The Free Press, Mankato, MN

State, national news

September 19, 2013

Census: No sign of economic rebound for many in US

More fall into the lowest income group

WASHINGTON (AP) — Even as the economy shows signs of improvement and poverty levels off, new U.S. census data suggests the gains are halting and uneven. Depending on education, race, income and even marriage, not all segments of the population are seeing an economic turnaround.

Poverty is on the rise in single-mother families. More people are falling into the lowest-income group. And after earlier signs of increased mobility, fewer people are moving as homeownership declined for a fifth straight year.

"We're in a selective recovery," said William H. Frey, a Brookings Institution demographer who analyzed the numbers.

The annual U.S. survey of socioeconomic indicators covers all of last year, representing the third year of a postrecession rebound.

The figures, released Thursday, also show a slightly faster pace of growth in the foreign-born population, which increased to 40.8 million, or 13 percent of the U.S. Last year's immigration increase of 440,000 people was a reversal of a 2011 dip in the influx, when many Mexicans already in the U.S. opted to return home.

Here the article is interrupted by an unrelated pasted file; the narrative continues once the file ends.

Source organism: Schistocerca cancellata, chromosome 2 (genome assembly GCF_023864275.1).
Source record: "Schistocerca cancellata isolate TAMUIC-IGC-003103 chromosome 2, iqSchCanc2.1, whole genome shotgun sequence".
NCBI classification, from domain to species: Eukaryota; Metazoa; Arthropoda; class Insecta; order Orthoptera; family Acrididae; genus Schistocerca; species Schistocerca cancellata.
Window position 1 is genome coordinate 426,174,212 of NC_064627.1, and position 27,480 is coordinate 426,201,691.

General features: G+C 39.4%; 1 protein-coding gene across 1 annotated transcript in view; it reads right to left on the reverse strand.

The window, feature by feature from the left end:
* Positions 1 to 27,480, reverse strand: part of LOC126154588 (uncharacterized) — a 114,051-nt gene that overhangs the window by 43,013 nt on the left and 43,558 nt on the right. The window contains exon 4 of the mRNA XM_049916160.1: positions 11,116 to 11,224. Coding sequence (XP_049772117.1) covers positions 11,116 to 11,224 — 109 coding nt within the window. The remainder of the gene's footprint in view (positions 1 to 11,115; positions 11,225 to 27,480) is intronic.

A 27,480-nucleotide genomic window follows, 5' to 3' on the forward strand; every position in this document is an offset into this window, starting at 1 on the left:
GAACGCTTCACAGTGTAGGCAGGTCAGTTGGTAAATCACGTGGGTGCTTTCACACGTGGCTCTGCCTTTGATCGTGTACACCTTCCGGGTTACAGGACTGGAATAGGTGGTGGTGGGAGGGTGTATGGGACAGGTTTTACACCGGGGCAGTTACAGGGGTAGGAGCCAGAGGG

Many of the newer immigrants are now higher-skilled workers from Asian countries such as China and India. The number of immigrants in the U.S. with less than a high school diploma, who make up the bulk of the total foreign-born population, fell slightly in 2012 to 10.8 million. Immigrants with bachelor's degrees or higher rose by more than 4 percent to 9.8 million.

In all, 21 states saw declines last year in their Hispanic foreign-born population, led by New Mexico, Illinois and Georgia.

The number of Americans in poverty remained largely unchanged at a record 46.5 million. Single-mother families in poverty increased for the fourth straight year to 4.1 million, or 41.5 percent, coinciding with longer-term trends of declining marriage and out-of-wedlock births. Many of these mothers are low income with low education. The share of married-couple families in poverty remained unchanged at 2.1 million, or 8.7 percent.

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